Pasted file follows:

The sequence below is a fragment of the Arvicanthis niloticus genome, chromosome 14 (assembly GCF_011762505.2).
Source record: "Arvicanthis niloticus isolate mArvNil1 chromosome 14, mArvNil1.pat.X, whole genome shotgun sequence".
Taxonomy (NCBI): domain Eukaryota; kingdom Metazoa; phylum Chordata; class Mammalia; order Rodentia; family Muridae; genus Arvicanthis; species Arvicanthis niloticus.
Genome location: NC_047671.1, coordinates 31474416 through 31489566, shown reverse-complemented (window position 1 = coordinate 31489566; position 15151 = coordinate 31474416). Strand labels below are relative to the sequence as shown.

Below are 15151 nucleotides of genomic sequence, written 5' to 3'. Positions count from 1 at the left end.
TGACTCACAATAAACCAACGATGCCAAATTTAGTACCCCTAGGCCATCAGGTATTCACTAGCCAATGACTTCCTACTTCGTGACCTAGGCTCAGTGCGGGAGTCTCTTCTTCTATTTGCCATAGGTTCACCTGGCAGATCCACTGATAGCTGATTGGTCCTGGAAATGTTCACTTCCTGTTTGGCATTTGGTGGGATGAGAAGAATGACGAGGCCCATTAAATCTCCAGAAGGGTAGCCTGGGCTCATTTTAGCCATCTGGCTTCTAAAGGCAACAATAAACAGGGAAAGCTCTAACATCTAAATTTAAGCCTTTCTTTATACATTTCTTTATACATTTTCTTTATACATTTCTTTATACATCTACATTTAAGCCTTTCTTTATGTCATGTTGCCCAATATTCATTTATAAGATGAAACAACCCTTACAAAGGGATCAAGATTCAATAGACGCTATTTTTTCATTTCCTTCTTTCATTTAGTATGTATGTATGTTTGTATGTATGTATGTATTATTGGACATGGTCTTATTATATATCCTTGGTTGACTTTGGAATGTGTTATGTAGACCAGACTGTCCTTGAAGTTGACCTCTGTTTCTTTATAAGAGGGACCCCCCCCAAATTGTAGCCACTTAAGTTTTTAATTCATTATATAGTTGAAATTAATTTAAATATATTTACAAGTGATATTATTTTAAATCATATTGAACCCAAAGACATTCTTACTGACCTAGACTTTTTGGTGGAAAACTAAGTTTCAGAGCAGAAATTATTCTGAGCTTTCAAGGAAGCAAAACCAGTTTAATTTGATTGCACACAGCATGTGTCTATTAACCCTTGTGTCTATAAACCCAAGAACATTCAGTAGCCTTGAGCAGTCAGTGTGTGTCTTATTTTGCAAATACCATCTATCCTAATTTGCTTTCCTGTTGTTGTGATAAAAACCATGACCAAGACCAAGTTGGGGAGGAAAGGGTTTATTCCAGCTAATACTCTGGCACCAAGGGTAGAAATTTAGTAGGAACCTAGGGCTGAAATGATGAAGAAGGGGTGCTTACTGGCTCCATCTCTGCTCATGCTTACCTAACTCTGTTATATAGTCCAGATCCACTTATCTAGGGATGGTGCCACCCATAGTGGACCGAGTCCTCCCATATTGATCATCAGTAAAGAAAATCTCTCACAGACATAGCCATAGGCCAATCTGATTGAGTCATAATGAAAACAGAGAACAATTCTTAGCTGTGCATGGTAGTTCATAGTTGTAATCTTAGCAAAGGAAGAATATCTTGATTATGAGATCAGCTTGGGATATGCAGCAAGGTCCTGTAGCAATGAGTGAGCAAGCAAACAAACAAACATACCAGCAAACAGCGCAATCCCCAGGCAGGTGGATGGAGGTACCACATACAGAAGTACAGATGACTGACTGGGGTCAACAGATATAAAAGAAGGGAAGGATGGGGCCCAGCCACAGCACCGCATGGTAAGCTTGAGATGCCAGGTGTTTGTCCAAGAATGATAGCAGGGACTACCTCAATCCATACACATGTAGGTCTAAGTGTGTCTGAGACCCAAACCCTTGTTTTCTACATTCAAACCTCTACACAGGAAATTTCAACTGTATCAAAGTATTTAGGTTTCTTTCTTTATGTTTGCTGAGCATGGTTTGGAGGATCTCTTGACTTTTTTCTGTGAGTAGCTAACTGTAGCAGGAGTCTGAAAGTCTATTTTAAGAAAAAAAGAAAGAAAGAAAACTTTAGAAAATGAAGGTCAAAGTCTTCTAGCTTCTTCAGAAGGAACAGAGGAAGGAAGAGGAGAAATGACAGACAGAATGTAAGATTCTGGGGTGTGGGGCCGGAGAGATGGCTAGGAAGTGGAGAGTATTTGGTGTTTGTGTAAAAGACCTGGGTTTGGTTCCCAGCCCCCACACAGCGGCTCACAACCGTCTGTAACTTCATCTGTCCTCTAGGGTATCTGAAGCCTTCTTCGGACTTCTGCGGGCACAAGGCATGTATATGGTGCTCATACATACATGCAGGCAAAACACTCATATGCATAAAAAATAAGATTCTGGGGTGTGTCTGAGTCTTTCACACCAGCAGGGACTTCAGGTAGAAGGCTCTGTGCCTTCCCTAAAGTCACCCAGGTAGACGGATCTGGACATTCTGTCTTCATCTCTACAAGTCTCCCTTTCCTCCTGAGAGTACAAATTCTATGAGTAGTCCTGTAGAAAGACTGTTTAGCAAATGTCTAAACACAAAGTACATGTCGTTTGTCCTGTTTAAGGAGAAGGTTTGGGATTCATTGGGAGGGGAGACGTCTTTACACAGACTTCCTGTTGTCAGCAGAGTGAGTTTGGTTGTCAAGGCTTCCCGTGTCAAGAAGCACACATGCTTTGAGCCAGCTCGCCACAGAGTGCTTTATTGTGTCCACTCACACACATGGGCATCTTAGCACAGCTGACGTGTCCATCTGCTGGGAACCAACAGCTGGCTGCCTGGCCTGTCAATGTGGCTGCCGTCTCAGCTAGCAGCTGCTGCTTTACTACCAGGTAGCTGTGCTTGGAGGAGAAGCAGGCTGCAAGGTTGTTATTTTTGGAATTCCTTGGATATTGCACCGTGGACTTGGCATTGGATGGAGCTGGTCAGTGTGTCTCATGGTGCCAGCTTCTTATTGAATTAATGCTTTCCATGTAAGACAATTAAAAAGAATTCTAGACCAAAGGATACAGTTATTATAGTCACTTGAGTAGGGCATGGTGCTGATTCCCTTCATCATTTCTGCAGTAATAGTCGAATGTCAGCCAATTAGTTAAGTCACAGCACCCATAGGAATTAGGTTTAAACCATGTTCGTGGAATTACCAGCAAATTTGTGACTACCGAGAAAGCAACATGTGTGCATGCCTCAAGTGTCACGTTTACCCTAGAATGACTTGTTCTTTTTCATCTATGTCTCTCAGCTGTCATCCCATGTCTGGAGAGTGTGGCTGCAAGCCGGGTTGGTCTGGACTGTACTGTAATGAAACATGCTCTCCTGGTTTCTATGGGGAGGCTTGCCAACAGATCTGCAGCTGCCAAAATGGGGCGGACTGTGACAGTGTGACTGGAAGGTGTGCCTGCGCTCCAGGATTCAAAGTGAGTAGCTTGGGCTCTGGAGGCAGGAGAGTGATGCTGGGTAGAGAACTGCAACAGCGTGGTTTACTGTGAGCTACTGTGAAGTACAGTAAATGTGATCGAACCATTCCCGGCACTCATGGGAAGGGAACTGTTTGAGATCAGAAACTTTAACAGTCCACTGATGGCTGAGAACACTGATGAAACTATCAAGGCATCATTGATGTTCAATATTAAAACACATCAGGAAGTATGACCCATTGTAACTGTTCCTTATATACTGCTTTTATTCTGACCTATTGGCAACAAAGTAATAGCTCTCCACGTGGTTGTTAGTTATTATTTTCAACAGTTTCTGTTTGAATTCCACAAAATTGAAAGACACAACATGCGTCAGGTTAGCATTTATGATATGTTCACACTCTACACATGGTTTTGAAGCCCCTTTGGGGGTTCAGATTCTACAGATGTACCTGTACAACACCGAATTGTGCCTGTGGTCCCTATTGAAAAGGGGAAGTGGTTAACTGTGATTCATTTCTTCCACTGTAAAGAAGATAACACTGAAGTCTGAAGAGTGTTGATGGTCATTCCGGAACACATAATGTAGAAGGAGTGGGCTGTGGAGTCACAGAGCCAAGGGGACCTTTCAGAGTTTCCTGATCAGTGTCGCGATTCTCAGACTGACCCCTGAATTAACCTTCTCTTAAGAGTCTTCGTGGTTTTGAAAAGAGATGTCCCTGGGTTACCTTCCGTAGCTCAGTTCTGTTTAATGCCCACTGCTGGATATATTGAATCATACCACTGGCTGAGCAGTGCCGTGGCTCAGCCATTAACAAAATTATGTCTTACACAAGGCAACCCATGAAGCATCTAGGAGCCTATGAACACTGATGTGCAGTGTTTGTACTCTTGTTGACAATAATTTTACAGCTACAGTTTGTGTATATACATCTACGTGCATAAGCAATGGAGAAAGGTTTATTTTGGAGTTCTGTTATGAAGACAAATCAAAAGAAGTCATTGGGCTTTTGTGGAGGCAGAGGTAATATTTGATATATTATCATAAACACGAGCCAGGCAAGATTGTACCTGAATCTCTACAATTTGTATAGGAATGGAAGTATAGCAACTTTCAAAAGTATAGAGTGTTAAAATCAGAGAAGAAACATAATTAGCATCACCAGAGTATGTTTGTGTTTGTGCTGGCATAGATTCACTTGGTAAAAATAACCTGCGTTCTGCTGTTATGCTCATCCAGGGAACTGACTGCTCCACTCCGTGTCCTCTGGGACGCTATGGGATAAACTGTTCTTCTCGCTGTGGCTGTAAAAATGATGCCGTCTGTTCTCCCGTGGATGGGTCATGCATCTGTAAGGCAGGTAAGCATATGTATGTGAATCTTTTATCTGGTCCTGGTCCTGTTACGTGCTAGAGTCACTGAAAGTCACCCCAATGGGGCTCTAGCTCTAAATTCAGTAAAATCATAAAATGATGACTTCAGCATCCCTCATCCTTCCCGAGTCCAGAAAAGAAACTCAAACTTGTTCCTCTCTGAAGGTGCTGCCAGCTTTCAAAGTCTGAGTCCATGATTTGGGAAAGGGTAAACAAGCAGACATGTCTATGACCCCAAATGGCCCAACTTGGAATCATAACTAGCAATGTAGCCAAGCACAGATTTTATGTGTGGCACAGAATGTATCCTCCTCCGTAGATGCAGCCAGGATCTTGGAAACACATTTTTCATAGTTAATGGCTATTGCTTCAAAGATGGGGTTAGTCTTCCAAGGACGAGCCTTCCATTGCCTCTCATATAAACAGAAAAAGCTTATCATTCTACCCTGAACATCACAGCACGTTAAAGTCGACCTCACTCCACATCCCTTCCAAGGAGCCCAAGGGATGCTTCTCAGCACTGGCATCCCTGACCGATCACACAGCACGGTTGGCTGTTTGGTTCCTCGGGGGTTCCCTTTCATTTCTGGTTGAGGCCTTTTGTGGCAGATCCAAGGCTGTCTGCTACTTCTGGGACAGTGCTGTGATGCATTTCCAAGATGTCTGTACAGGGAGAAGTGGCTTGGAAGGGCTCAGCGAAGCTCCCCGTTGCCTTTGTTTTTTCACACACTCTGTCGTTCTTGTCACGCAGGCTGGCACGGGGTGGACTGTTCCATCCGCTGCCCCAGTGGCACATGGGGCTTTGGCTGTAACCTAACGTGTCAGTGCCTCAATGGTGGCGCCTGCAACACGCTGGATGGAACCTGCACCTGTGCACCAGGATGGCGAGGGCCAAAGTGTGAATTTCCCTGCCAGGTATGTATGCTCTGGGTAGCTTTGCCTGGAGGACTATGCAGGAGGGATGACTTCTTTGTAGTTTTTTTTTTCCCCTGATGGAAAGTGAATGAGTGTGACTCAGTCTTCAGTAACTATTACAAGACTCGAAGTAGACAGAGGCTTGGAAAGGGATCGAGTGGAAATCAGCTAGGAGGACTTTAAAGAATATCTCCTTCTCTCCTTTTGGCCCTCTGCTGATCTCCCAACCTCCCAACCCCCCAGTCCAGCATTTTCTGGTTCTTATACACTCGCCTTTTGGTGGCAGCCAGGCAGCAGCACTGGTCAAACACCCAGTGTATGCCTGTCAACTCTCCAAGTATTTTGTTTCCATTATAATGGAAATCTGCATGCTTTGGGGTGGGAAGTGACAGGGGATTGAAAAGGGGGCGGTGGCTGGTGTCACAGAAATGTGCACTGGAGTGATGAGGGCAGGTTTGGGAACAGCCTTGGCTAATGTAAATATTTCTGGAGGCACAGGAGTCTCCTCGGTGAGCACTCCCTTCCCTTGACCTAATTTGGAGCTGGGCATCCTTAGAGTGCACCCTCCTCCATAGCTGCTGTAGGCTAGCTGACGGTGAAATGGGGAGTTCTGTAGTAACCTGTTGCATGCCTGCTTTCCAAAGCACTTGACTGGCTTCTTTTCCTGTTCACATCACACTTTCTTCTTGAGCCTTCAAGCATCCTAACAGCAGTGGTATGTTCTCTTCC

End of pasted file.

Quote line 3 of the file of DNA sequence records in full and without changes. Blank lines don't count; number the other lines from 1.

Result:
Taxonomy (NCBI): domain Eukaryota; kingdom Metazoa; phylum Chordata; class Mammalia; order Rodentia; family Muridae; genus Arvicanthis; species Arvicanthis niloticus.